Roberts SA, et al: An APOBEC cytidine deaminase mutagenesis pattern is widespread in human cancers. Nat Genet 2013;45:970-976.
Alexandrov LB, et al: Signatures of mutational processes in human cancer. Nature 2013;500:415-421.
Nik-Zainal S, et al: Mutational processes molding the genomes of 21 breast cancers. Cell 2012;149:979-993.
Vartanian JP, et al: Evidence for editing of human papillomavirus DNA by APOBEC3 in benign and precancerous lesions. Science 2008;320:230-233.
Kondo S, et al: APOBEC3A associates with human papillomavirus genome integration in oropharyngeal cancers. Oncogene 2017;36:1687-1697.
Warren CJ, et al: APOBEC3A functions as a restriction factor of human papillomavirus. J Virol 2015;89:688-702.
Hakenberg OW, et al: EAU guidelines on penile cancer: 2014 update. Eur Urol 2015;67:142-150.
Prigge E-S, von Knebel Doeberitz M, Reuschenbach M: Clinical relevance and implications of HPV-induced neoplasia in different anatomical locations. Mut Res Rev Mutat Res 2017;772:51-66.
Feber A, et al: CSN1 somatic mutations in penile squamous cell carcinoma. Cancer Res 2016;76:4720-4727.
Prigge ES, et al: p16INK4a/Ki-67 co-expression specifically identifies transformed cells in the head and neck region. Int J Cancer 2015;136:1589-1599.
Reuschenbach M, et al: High-risk human papillomavirus in non-melanoma skin lesions from renal allograft recipients and immunocompetent patients. Br J Cancer 2011;104:1334-1341.
Chan K, et al: An APOBEC3A hypermutation signature is distinguishable from the signature of background mutagenesis by APOBEC3B in human cancers. Nat Genet 2015;47:1067-1072.
Lau SK, Chu PG, Weiss LM: CD163: a specific marker of macrophages in paraffin-embedded tissue samples. Am J Clin Pathol 2004;122:794-801.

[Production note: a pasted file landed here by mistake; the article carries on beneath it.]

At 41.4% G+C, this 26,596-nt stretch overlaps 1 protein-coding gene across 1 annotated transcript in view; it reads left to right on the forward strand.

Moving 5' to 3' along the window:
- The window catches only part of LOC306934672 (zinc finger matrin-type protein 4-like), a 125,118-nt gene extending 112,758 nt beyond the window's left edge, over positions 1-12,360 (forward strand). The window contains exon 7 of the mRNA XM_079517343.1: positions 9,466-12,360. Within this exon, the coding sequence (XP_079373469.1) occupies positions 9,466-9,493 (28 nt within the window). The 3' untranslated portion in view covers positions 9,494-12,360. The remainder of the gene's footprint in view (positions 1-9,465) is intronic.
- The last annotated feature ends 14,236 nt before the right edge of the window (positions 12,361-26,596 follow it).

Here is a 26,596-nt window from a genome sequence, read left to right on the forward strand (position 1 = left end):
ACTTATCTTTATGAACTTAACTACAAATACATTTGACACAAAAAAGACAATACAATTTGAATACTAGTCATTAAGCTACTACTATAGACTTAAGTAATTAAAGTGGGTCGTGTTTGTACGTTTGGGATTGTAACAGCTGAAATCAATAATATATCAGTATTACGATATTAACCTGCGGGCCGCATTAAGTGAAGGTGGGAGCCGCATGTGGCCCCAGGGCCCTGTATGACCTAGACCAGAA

Chen S, et al: APOBEC3A possesses anticancer and antiviral effects by differential inhibition of HPV E6 and E7 expression on cervical cancer. Int J Clin Exp Med 2015;8:10548-10557.
Land AM, et al: Endogenous APOBEC3A DNA cytosine deaminase is cytoplasmic and nongenotoxic. J Biol Chem 2013;288:17253-17260.
Lont AP, et al: Presence of high-risk human papillomavirus DNA in penile carcinoma predicts favorable outcome in survival. Int J Cancer 2006;119:1078-1081.
Djajadiningrat RS, et al: Human papillomavirus prevalence in invasive penile cancer and association with clinical outcome. J Urol 2015;193:526-531.
Chang LC, et al: APOBEC3G exerts tumor suppressive effects in human hepatocellular carcinoma. Anticancer Drugs 2014;25:456-461.
McLaughlin-Drubin ME, Meyers J, Munger K: Cancer associated human papillomaviruses. Curr Opin Virol 2012;2:459-466.
Spardy N, et al: Human papillomavirus 16 E7 oncoprotein attenuates DNA damage checkpoint control by increasing the proteolytic turnover of claspin. Cancer Res 2009;69:7022-7029.
Hoskins EE, et al: The fanconi anemia pathway limits human papillomavirus replication. J Virol 2012;86:8131-8138.